Internet cut after tailor's murder

Fearing outbreaks of religious violence, police in Rajasthan banned public gatherings and suspended Internet services on Wednesday, a day after two Muslims posted a video claiming responsibility for slaying a Hindu tailor in Udaipur.

Two suspects are being interrogated by federal investigators, while the state police are on guard against any unrest in the state.

"We are under strict orders to prevent any form of protests or demonstrations scheduled to condemn the murder," said Mr Hawa Singh Ghumaria, a senior police officer in Rajasthan, adding that the crime has sent "shockwaves throughout the country".

Tailor Kanhaiya Lal Teli was at his shop in Udaipur's crowded Maldas street on Tuesday when two men entered it in the afternoon.

Minutes later, they attacked him with a cleaver. The Taliban-style killing was filmed and the killers then gloated, also on camera, about how the tailor was murdered and they were avenging an insult to Islam. The videos were posted on social media.

Two men, identified as Riaz Akhtari and Ghouse Mohammad, were later arrested for the murder.

In a video clip, Akhtari declared that they had beheaded the man and went on to threaten Indian Prime Minister Narendra Modi, saying their knife would get him as well.

They also alluded to Ms Nupur Sharma, a former spokeswoman for the ruling Bharatiya Janata Party (BJP), whose remarks about the Prophet earlier this month triggered domestic and international outrage.

According to Mr Bhawarlal Thoda, a city administrator in Udaipur, the tailor had been detained over a social media post in support of the BJP spokeswoman that was traced to his mobile phone.

After he was released, he told police on June 15 that he was being threatened by a group.

"Terrorists executed my father in the most shocking way, the country must stand with our family to demand justice," Mr Kanhaiya's son Yash told Reuters after his father's body was cremated on Wednesday.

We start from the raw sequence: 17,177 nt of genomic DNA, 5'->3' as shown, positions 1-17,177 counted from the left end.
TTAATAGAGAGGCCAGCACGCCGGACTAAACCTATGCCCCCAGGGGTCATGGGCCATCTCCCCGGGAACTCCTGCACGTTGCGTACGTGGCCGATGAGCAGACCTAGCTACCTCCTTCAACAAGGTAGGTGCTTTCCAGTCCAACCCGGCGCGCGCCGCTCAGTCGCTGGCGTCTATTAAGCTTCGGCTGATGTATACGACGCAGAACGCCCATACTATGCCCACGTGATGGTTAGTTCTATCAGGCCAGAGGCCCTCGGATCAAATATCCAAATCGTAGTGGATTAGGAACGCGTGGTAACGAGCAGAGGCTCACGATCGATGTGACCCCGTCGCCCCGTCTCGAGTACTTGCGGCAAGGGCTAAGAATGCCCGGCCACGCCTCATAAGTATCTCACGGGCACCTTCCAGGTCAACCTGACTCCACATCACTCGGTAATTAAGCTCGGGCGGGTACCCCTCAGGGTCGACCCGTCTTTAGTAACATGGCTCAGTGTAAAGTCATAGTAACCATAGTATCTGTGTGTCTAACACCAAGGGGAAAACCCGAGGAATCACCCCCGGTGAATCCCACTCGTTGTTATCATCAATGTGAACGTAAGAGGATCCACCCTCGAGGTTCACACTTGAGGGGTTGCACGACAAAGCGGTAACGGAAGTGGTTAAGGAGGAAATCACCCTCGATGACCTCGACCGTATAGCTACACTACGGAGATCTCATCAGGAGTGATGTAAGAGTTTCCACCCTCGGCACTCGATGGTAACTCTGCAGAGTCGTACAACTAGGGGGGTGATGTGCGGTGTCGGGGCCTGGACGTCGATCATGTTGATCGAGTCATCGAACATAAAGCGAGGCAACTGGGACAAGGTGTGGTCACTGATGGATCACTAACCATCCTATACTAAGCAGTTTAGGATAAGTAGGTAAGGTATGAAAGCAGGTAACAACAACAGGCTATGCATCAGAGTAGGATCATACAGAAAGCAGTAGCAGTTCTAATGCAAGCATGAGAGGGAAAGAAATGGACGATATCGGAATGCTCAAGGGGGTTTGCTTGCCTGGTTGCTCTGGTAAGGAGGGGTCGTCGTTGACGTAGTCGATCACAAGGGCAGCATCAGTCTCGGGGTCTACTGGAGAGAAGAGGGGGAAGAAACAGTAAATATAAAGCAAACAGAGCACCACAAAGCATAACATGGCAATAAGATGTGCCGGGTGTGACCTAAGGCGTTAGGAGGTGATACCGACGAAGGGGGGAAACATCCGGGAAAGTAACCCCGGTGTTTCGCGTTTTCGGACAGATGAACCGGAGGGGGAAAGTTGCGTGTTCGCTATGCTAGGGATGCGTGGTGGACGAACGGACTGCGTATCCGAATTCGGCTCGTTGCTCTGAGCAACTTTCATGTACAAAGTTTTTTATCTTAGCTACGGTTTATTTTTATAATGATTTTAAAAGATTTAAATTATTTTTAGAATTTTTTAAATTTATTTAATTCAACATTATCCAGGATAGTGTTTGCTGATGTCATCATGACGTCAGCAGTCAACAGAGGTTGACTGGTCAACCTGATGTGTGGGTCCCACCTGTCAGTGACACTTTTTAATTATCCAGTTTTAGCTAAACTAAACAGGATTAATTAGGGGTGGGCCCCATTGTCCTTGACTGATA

He said the culprits should be tried and sentenced to death, and denied that his father made any remarks that were offensive to other religions.

India's Home Minister Amit Shah said in a tweet that federal police had taken over the investigation into "the brutal murder".

"The involvement of any organisation and international links will be thoroughly investigated," he said.

Politicians and prominent Islamic preachers condemned the killing.

Ajmer Dargah Deewan (spiritual leader) Zainul Abedin Ali Khan said India's Muslims would never allow the Taliban mindset to surface in the country.

"No religion promotes violence against humanity, especially in the religion of Islam. All the teachings act as sources of peace," Mr Khan said.

"In the gruesome video that surfaced on the Internet, some non-ethical minds committed a brutal attack on a poor man - this is a punishable sin in the Islamic world."

Maulana Ahmed Siddiqui, a Muslim cleric based in Udaipur, said: "The incident has shocked followers of Islam, the heinous act committed by the two men is absolutely un-Islamic."

Authorities said they have suspended Internet services in several parts of Rajasthan to prevent circulation of the videos.

Rajasthan Chief Minister Ashok Gehlot said the accused were arrested from Rajsamand, a city in Rajasthan, and investigations would be completed quickly.

"It is a very sad incident," he added.

"It is not a small incident, what has happened is beyond one's imagination. The culprits will not be spared."

Reuters, Indo-Asian News Service, AFP

"In the gruesome video that surfaced on the Internet, some non-ethical minds committed a brutal attack on a poor man - this is a punishable sin in the Islamic world."

- Mr Zainul Abedin Ali Khan, spiritual leader, Ajmer Dargah


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